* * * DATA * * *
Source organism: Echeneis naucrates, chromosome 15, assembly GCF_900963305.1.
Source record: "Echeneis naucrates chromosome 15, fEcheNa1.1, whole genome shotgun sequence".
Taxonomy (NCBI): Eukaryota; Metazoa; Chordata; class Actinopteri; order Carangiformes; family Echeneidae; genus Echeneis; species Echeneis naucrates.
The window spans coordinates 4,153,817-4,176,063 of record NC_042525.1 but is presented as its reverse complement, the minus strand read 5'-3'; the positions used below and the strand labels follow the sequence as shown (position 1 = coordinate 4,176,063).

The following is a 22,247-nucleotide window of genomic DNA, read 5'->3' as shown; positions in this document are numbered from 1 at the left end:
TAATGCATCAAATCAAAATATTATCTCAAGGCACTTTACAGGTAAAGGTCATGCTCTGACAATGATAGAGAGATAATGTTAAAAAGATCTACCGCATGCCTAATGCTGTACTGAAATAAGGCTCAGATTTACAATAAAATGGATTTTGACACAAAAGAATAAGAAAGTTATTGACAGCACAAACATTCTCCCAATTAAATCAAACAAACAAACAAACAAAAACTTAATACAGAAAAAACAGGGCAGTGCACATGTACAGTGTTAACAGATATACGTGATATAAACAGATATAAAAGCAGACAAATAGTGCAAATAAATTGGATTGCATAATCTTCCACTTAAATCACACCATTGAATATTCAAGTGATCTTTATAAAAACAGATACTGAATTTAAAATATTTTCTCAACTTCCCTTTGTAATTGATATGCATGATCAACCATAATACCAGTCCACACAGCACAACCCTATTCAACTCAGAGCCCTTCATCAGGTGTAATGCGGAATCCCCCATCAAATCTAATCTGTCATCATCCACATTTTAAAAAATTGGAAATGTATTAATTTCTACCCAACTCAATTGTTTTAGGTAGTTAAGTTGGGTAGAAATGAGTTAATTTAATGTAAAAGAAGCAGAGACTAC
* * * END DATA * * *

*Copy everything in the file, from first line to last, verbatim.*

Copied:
Source organism: Echeneis naucrates, chromosome 15, assembly GCF_900963305.1.
Source record: "Echeneis naucrates chromosome 15, fEcheNa1.1, whole genome shotgun sequence".
Taxonomy (NCBI): Eukaryota; Metazoa; Chordata; class Actinopteri; order Carangiformes; family Echeneidae; genus Echeneis; species Echeneis naucrates.
The window spans coordinates 4,153,817-4,176,063 of record NC_042525.1 but is presented as its reverse complement, the minus strand read 5'-3'; the positions used below and the strand labels follow the sequence as shown (position 1 = coordinate 4,176,063).

The following is a 22,247-nucleotide window of genomic DNA, read 5'->3' as shown; positions in this document are numbered from 1 at the left end:
TAATGCATCAAATCAAAATATTATCTCAAGGCACTTTACAGGTAAAGGTCATGCTCTGACAATGATAGAGAGATAATGTTAAAAAGATCTACCGCATGCCTAATGCTGTACTGAAATAAGGCTCAGATTTACAATAAAATGGATTTTGACACAAAAGAATAAGAAAGTTATTGACAGCACAAACATTCTCCCAATTAAATCAAACAAACAAACAAACAAAAACTTAATACAGAAAAAACAGGGCAGTGCACATGTACAGTGTTAACAGATATACGTGATATAAACAGATATAAAAGCAGACAAATAGTGCAAATAAATTGGATTGCATAATCTTCCACTTAAATCACACCATTGAATATTCAAGTGATCTTTATAAAAACAGATACTGAATTTAAAATATTTTCTCAACTTCCCTTTGTAATTGATATGCATGATCAACCATAATACCAGTCCACACAGCACAACCCTATTCAACTCAGAGCCCTTCATCAGGTGTAATGCGGAATCCCCCATCAAATCTAATCTGTCATCATCCACATTTTAAAAAATTGGAAATGTATTAATTTCTACCCAACTCAATTGTTTTAGGTAGTTAAGTTGGGTAGAAATGAGTTAATTTAATGTAAAAGAAGCAGAGACTAC